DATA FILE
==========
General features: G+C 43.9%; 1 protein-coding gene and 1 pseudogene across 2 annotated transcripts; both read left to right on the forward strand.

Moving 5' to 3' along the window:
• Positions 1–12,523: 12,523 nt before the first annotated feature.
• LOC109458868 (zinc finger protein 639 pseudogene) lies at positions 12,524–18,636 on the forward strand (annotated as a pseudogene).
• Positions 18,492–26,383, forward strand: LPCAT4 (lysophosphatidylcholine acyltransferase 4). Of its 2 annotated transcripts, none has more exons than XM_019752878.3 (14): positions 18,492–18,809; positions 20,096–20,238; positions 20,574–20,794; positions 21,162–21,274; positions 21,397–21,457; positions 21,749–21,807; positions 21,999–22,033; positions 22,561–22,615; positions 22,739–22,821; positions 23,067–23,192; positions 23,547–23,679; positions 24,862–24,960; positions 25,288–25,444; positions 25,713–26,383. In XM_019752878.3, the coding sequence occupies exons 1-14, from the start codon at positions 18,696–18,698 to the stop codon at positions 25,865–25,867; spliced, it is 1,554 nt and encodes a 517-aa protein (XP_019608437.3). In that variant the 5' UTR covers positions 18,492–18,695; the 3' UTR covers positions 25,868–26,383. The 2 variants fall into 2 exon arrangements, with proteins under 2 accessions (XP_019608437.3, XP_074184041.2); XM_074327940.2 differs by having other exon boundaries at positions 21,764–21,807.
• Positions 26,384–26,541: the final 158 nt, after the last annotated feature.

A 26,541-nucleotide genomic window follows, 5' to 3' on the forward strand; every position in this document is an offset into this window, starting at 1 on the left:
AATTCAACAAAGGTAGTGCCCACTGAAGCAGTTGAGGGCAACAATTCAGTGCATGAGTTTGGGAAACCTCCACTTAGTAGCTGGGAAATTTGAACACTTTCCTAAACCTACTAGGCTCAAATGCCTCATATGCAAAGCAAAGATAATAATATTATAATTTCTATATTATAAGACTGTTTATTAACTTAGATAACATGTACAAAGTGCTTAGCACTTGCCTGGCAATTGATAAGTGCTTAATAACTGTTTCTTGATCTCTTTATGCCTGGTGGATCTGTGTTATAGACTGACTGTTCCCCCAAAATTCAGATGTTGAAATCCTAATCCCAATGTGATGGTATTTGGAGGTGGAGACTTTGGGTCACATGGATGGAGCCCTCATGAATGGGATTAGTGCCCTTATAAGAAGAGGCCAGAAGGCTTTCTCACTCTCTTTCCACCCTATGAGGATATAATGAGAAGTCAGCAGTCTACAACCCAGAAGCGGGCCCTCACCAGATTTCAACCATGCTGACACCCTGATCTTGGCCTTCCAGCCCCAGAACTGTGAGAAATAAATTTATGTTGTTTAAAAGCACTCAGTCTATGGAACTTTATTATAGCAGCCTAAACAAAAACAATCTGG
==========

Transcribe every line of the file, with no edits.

General features: G+C 43.9%; 1 protein-coding gene and 1 pseudogene across 2 annotated transcripts; both read left to right on the forward strand.

Moving 5' to 3' along the window:
• Positions 1–12,523: 12,523 nt before the first annotated feature.
• LOC109458868 (zinc finger protein 639 pseudogene) lies at positions 12,524–18,636 on the forward strand (annotated as a pseudogene).
• Positions 18,492–26,383, forward strand: LPCAT4 (lysophosphatidylcholine acyltransferase 4). Of its 2 annotated transcripts, none has more exons than XM_019752878.3 (14): positions 18,492–18,809; positions 20,096–20,238; positions 20,574–20,794; positions 21,162–21,274; positions 21,397–21,457; positions 21,749–21,807; positions 21,999–22,033; positions 22,561–22,615; positions 22,739–22,821; positions 23,067–23,192; positions 23,547–23,679; positions 24,862–24,960; positions 25,288–25,444; positions 25,713–26,383. In XM_019752878.3, the coding sequence occupies exons 1-14, from the start codon at positions 18,696–18,698 to the stop codon at positions 25,865–25,867; spliced, it is 1,554 nt and encodes a 517-aa protein (XP_019608437.3). In that variant the 5' UTR covers positions 18,492–18,695; the 3' UTR covers positions 25,868–26,383. The 2 variants fall into 2 exon arrangements, with proteins under 2 accessions (XP_019608437.3, XP_074184041.2); XM_074327940.2 differs by having other exon boundaries at positions 21,764–21,807.
• Positions 26,384–26,541: the final 158 nt, after the last annotated feature.

A 26,541-nucleotide genomic window follows, 5' to 3' on the forward strand; every position in this document is an offset into this window, starting at 1 on the left:
AATTCAACAAAGGTAGTGCCCACTGAAGCAGTTGAGGGCAACAATTCAGTGCATGAGTTTGGGAAACCTCCACTTAGTAGCTGGGAAATTTGAACACTTTCCTAAACCTACTAGGCTCAAATGCCTCATATGCAAAGCAAAGATAATAATATTATAATTTCTATATTATAAGACTGTTTATTAACTTAGATAACATGTACAAAGTGCTTAGCACTTGCCTGGCAATTGATAAGTGCTTAATAACTGTTTCTTGATCTCTTTATGCCTGGTGGATCTGTGTTATAGACTGACTGTTCCCCCAAAATTCAGATGTTGAAATCCTAATCCCAATGTGATGGTATTTGGAGGTGGAGACTTTGGGTCACATGGATGGAGCCCTCATGAATGGGATTAGTGCCCTTATAAGAAGAGGCCAGAAGGCTTTCTCACTCTCTTTCCACCCTATGAGGATATAATGAGAAGTCAGCAGTCTACAACCCAGAAGCGGGCCCTCACCAGATTTCAACCATGCTGACACCCTGATCTTGGCCTTCCAGCCCCAGAACTGTGAGAAATAAATTTATGTTGTTTAAAAGCACTCAGTCTATGGAACTTTATTATAGCAGCCTAAACAAAAACAATCTGG